CJ : You must have had a pretty good knowledge of what soul fans wanted through the extensive customer base of the shop. Did this knowledge, particularly with soul fans coming down from the North and the burgeoning Northern Soul Scene, play a factor in what Soul City released?
Back then DJ’s covered up what the record was and most people bought records because they were on tiny obscure labels and by one off artists. Northern Soul as a movement took a while to get going, and by the time it became a movement Soul City had finished. There was however two records which were done in response to people asking. One was Billy Butler ‘The Right Track’ and the other was Major Lance’s ‘Monkey Time.’ These were released in direct response to what soul fans from the North of England were asking for. I don’t know whether we couldn’t get them on import, but they were designed to appeal to this particular audience. Dave certainly made trips to Wigan, Manchester and maybe Sheffield, so he was aware of what was played in these Northern clubs and Dave came up with the term Northern Soul to describe it.
But we didn’t have a designated team running the Soul City label, there was three of us doing that, as well as running a shop, and all that entailed. We weren’t set up like a record label at all, we didn’t have an A&R department, we didn’t have promotion staff, didn’t have anything – basically it was just us. So we were limited by what resources we had and whether we might have been able to release more product, I don’t know. From a financial aspect, we really didn’t make any money off of those releases. And again it was all based on the premise that the music was great and we wanted the music to come out and were driven more by a passion for the music than an eye on the bottom line. Which is probably why Soul City as a record label and a record shop didn’t survive.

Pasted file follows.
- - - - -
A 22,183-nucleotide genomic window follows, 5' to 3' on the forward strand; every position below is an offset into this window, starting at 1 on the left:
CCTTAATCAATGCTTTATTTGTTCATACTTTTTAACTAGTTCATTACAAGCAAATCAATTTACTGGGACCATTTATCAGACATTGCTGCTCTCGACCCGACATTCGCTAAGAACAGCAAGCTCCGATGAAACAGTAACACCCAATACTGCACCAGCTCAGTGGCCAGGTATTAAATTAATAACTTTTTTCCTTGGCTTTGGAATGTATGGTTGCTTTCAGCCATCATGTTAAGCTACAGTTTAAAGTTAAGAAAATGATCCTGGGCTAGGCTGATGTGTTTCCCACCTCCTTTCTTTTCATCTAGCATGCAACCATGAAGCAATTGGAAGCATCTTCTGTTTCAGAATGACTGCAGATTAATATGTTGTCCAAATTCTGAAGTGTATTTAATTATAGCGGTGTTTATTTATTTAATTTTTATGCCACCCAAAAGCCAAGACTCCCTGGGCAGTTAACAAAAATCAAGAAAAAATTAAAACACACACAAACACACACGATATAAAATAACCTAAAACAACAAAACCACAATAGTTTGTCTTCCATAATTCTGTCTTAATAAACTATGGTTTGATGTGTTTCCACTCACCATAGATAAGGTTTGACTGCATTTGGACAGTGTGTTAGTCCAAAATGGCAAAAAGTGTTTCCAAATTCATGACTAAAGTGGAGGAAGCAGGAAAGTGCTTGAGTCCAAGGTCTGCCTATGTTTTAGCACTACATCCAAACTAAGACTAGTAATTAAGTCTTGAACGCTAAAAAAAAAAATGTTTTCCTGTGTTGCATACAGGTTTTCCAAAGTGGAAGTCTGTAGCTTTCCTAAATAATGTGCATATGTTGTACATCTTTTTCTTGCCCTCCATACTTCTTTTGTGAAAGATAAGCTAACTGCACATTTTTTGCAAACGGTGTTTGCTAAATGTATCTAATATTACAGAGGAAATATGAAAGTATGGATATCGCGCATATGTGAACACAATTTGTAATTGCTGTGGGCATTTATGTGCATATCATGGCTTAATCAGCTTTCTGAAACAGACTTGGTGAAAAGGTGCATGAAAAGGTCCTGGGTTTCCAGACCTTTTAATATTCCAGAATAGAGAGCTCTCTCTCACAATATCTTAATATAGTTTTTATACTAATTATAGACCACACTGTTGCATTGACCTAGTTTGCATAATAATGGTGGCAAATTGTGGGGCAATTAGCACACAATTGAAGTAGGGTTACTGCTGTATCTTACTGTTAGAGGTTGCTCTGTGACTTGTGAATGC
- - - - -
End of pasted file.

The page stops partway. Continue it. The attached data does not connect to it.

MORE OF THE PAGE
CJ : Was it around the early 70’s that the whole Soul City project stopped?
It stopped in 1970. The way I can reference it is that the first cover story I did for Blues and Soul appeared in August 1970. It was an Aretha Franklin interview which only I managed to get because of my previous relationship with her when I had called her from the Deptford shop at Christmas 1966. It was set up as a conversation which I turned into an interview. I specifically remember calling John Abbey (founder of Blues and Soul) in June of that year to push it and at that time I wasn’t working for Soul City. I left before it ended, sometime in the spring of 1970 and by the end of the year it had folded.
CJ : What precipitated you leaving?